• Periods: the results of integrating an algebraic differential form in $$H_\mathrm{dR}^*$$ over a cycle in singular cohomology $$H_{{\mathrm{sing}}}^*$$. Just a number in $${\mathbb{C}}$$!

• Witt vectors: complicated construction, similar to $$p{\hbox{-}}$$adic integers. Uniquely characterized as a lift $$W(K)$$ of a perfect $${\mathbb{F}}_p{\hbox{-}}$$algebra $$K$$ to $${ {\mathbb{Z}}_p }{\hbox{-}}$$algebra, which becomes $$p{\hbox{-}}$$adically complete and $$p{\hbox{-}}$$torsionfree. Also lifts Frobenius.

• Perfectoid spaces: ? Frobenius is an isomorphism? Plus other conditions?

• For rings, there is a natural map in $$p{\hbox{-}}$$adic Hodge theory $${\mathbb{A}}_\inf(S) \to S$$, and if $$S$$ is perfectoid this is supposed to look like a 1-parameter deformation (“pro-infinitesimal”).
• If $$\char S = p$$, then $$S$$ is perfectoid iff $$S$$ is perfect, i.e. Frobenius is an automorphism.
• If $$K$$ is a perfectoid field, then $$G(\mkern 1.5mu\overline{\mkern-1.5muK\mkern-1.5mu}\mkern 1.5mu/K) \cong G(\mkern 1.5mu\overline{\mkern-1.5muK^ { \flat } \mkern-1.5mu}\mkern 1.5mu/K^ { \flat } )$$, so we can study absolute Galois groups here (result of “almost purity” theorems).
• Mixed characteristic: a ring $$R$$ with an ideal $$I{~\trianglelefteq~}R$$ with $$\char R = 0$$ but $$\char R/I = p > 0$$. The motivating examples: $${\mathbb{Z}}$$, or $${\mathcal{O}}_K$$ for $$K$$ a number field, $${ {\mathbb{Z}}_p }$$.

### 5.1.2 Main Results

• Why care about tilts/untilts: for $$k$$ a field and $$X\mathrel{\vcenter{:}}=\operatorname{Spec}{\mathbb{Q}}$$ as a scheme, characteristic zero tilts of $$k$$ are a good replacement for $$X(k)$$ which makes $$X\times X$$ nontrivial.

• Main theorem: if $$k = { \mkern 1.5mu\overline{\mkern-1.5muk\mkern-1.5mu}\mkern 1.5mu }$$ is a completely valued characteristic $$p$$ field, then there exists a Dedekind scheme $$X \to \operatorname{Spec}{ {\mathbb{Q}}_p }$$ whose closed points $$x$$ correspond to (isomorphism classes) of characteristic 0 untilts of $$k$$, modulo the action of the Frobenius $$\varphi(x) = x^p$$.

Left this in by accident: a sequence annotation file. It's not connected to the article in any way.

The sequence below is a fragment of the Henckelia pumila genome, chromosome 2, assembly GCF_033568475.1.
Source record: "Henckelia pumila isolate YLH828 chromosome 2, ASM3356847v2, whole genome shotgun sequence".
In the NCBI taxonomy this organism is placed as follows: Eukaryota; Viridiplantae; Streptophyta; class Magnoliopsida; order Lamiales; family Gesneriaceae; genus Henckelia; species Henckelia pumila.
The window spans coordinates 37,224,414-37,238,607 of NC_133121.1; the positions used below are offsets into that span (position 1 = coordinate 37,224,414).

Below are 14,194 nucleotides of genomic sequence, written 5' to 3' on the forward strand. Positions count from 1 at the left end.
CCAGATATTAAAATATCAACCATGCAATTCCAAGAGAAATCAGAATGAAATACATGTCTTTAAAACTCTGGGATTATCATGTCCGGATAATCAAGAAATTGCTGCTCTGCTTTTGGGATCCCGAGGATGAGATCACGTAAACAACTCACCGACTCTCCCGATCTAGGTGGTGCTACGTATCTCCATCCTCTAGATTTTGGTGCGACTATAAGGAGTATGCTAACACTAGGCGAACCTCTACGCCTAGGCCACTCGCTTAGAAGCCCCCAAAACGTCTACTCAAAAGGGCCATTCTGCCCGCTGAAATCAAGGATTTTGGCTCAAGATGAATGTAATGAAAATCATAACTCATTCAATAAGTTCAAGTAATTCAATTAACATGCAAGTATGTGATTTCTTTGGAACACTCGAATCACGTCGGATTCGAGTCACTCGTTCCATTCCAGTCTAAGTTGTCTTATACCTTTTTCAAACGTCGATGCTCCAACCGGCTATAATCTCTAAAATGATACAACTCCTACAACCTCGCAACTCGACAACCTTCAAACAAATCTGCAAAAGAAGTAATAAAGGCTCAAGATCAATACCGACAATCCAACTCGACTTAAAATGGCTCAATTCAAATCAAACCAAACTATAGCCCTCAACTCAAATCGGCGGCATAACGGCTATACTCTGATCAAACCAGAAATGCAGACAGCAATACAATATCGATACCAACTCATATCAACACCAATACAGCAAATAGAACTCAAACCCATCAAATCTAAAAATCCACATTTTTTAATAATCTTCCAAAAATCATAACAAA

• So moduli of untilts of a perfectoid field, behaves like open disc in $${\mathbb{C}}$$. The unique characteristic $$p$$ untilt is like $$z=0 \in {\mathbb{C}}$$.
• Why the FF “curve” isn’t a curve: it’s a scheme over $${ {\mathbb{Q}}_p }$$, but not finite-type: specifically, the structure morphism $$X\to \operatorname{Spec}{ {\mathbb{Q}}_p }$$ is not finite type.

• Why not finite type? Since if $$x\in X$$ is a closed point then the residue field $$\kappa(x) / { {\mathbb{Q}}_p }$$ is not a finite extension.
• Incidentally, $$\kappa(x)$$ is exactly the untilt of $$k$$ corresponding to $$x$$.
• Nice properties of $${X_\mathrm{FF}}$$ coinciding with curves:

• $$\sum \deg_f(x) = 0$$ for every rational function $$f$$ on $${X_\mathrm{FF}}$$, similar to being projective/complete as a scheme/variety.
• Note: very similar to a theorem from complex analysis: sum of orders of poles and zeros equals zero for a meromorphic function on $${\mathbb{P}}^1({\mathbb{C}})$$.
• Line bundles are classified by degree
• $$H^1(C, {\mathcal{O}}_C) = 0$$, similar to having genus $$g=0$$.
• Usually it’s like $$2g = \operatorname{rank}H^1$$
• The structure morphism $$X\to \operatorname{Spec}{ {\mathbb{Q}}_p }$$ has simply connected fibers
• Useful heuristics:

## 5.2 Constructing the curve

Notation:

• $$B_{\varepsilon}\mathrel{\vcenter{:}}= B^{\varphi = 1}_{\mathrm{crys}}$$
• $${\mathbb{A}}_\inf(K) \mathrel{\vcenter{:}}= W(K^ { \flat } )$$, i.e. just Witt vectors of the tilt.
• Supposed to interpolate between the $$\char 0$$ geometry of $$K$$ and $$\char p$$ geometry of $$K^ { \flat }$$.
• Importantly, even if $$K$$ doesn’t have Frobenius, $$K^ { \flat }$$ does! This will yield an action of Frobenius on cohomology – this is probably used to set up trace formulas.

### 5.2.1 Method 1: Schematically, Proj Construction

• Punchline: $${X_\mathrm{FF}}= \mathop{\mathrm{Proj}}\qty{\bigoplus_{n\geq 0} B^{\varphi = p^n}}$$ as a scheme.

• $$B^{\varphi = p^n}$$ are the elements in $$B$$ where $$\varphi(x) = p^n x$$ where $$\varphi$$ is the Frobenius.

• $$B \mathrel{\vcenter{:}}=\colim_{I\subseteq [0, 1] \subset {\mathbb{R}}} B_{I}$$ is a $$p{\hbox{-}}$$adic Frechet space

• Supposed to look like holomorphic functions of $$p$$.